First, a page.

Sophie Hester was pleasantly surprised when she saw the first Genetic Progress Report for her herd.
Sophie and her brother, Alistair Harris, help run their parent’s, Phillip and Kate Harris’, property, Writhgil, at Larpent, Western Victoria, milking 550-600 cows depending on the season.
The herd, which she describes as ‘commercial Holsteins, with a pinch of cross-breds’, averages about 9000L/year from a predominantly pasture feedbase.
A self-confessed ‘cow-person’ Sophie manages the herd and the breeding program.
Each season Sophie uses up to 25% progeny test sires as well as six or seven proven bulls.
“In the long term we are aiming to improve overall type but particularly rumps, udders, longevity, feet and legs. Our cows do a lot of walking – the furthest paddock is 1½ km each way – so they need good feet and legs. I visited America recently and noticed how little walking their cows do, so it is definitely something to look for in the bulls we choose,” Sophie said.
Sophie was pleasantly surprised by the results in the herd’s Genetic Progress Report. It showed steady improvement for all traits over the past 10 years, with the herd tracking on or above the national average for all seven traits. Strong gains in genetic merit for profit (APR) have been seen in recent years.
This is hardly surprising: her Genetic Progress Report shows that 87% of cows born in 2010 were from bulls listed in the Good Bulls Guide or progeny test. So, even with a focus on type, all bulls used ranked well for Australian Profit Ranking.
The Good Bulls Guide ranks bulls on profit (APR) and then re-ranks bulls on key breeding objectives. This means bulls can be selected for a particular breeding objective, without compromising profitability.
“Our Genetic Progress Report was a bit of an eye opener; to see just how much progress we’ve made. It confirmed that our approach in selecting for type, has also achieved steady progress for other traits, especially profit and longevity.”
She was particularly pleased with the herd’s genetic progress for fertility. Since 2004, the herd’s genetic progress for fertility has steadily improved and is now sitting above the national average (see graph).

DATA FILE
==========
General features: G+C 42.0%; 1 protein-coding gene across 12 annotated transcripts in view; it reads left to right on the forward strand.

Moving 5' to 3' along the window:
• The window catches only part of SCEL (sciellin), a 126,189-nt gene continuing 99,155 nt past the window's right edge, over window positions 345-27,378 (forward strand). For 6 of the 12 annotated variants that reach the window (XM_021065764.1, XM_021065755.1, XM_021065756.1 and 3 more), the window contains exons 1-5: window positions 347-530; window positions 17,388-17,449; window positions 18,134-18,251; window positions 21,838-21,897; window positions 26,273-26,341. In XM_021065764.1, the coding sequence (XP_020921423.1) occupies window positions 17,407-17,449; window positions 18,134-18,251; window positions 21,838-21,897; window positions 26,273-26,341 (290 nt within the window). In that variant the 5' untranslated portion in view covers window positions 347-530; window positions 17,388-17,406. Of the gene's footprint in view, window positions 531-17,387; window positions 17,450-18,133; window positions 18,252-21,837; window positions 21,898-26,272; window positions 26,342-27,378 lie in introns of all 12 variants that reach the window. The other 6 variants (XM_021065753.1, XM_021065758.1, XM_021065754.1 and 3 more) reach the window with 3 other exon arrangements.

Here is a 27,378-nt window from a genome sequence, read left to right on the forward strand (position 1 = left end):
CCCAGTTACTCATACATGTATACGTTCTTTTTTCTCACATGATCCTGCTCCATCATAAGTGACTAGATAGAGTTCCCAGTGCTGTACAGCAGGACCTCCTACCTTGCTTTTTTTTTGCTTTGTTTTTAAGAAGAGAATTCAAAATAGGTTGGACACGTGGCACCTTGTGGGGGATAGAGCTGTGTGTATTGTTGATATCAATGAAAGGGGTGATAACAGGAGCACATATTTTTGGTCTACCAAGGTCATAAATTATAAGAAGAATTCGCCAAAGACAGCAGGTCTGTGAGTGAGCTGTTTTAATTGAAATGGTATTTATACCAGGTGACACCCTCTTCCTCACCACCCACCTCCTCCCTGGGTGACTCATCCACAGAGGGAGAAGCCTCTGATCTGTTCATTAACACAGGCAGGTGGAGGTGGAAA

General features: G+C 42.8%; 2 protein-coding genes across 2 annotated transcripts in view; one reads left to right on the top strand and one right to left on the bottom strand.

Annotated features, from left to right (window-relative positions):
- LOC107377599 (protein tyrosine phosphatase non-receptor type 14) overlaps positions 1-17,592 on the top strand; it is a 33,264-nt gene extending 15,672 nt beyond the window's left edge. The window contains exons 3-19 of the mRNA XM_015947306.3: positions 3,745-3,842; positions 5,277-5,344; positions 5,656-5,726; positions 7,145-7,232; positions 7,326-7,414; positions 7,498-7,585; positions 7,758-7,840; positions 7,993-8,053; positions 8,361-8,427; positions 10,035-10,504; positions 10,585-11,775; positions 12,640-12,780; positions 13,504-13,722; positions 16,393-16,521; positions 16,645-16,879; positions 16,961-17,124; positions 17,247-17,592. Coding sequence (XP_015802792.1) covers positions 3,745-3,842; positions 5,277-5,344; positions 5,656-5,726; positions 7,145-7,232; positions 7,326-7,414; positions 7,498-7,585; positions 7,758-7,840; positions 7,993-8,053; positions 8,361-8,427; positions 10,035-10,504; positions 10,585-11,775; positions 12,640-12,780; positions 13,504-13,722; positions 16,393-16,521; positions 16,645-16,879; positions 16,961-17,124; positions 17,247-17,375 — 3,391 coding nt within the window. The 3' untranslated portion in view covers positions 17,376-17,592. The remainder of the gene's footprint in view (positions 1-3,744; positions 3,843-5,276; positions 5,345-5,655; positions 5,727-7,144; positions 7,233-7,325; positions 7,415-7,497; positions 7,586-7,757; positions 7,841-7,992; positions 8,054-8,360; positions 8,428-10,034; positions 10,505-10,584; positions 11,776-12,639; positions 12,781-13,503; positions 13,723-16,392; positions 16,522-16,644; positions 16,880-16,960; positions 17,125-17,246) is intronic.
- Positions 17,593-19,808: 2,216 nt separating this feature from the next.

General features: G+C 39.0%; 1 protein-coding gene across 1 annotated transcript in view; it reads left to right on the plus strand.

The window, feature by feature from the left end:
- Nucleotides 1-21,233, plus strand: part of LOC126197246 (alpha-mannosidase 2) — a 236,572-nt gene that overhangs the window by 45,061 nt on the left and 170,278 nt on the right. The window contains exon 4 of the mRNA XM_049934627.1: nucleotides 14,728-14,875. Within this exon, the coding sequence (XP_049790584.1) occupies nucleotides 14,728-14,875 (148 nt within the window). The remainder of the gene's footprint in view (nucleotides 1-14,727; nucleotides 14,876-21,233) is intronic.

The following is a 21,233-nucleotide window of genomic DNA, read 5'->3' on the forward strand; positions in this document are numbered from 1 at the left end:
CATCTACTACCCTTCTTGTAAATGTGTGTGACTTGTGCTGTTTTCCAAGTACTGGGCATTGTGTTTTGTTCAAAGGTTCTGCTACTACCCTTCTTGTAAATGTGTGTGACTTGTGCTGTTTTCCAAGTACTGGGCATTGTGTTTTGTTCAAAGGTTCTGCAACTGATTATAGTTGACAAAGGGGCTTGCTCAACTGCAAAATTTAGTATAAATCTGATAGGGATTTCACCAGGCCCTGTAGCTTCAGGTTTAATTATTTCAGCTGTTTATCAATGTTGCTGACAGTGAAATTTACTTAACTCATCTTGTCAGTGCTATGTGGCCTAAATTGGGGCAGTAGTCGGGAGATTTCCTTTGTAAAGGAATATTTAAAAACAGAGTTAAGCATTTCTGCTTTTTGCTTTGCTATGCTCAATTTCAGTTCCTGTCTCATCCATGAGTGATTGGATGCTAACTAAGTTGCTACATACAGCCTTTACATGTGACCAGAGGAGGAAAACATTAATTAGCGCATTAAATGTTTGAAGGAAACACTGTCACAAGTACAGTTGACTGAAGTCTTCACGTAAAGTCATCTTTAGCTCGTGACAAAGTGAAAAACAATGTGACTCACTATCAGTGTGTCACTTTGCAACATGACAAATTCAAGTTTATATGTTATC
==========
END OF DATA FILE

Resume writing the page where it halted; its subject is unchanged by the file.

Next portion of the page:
Michelle Axford from ADHIS said “This is no easy feat and it shows Sophie’s long term commitment to fertility.”
Sophie said she had looked at daughter fertility when selecting bulls for the past couple of years.
“It’s in our top four or five priorities. And it’s pleasing to see that has made a difference,” she said.
The herd’s graph for mastitis also shows strong improvement in the past few years.
“The mastitis improvement was a surprise because we haven’t paid a lot of attention to mastitis when selecting bulls. Now that I’ve seen the graph, I will probably pay a bit more attention to that in the future.”
Sophie was interested to see the year to year fluctuations in the herd’s graphs for fat and protein production. She puts the variation in fat and protein down to using certain bulls that rated very highly for type but were negative for components.
“Now that I can see the impact on the herd, I’ll be a more wary of those sorts of ‘risky’ bulls in the future. And once I short list bulls for type, I’ll take a closer look at their ABVs for components.”
Sophie is looking forward to receiving a Genetic Progress Report for the herd each year.
“It is the first time we’ve had a tool to track genetic progress at the herd level. Herd recording gives us lots of information at the cow level, but when you have a big herd it’s good to be able to see the bigger picture.”
“I will be really interested to monitor the impact of our selection decisions from year to year,” she said.
Michelle Axford said that a Genetic Progress Report was derived from herd test data.
“Any farmer who herd records can obtain a Genetic Progress Report from their herd test centre,” said Michelle
“There’s no need to supply extra information. Just request a Genetic Progress Report from your herd test centre,” she said.
For more information contact Michelle Axford, ADHIS Extension and Education Manager, ph 0427 573 330 email firstname.lastname@example.org or www.adhis.com.au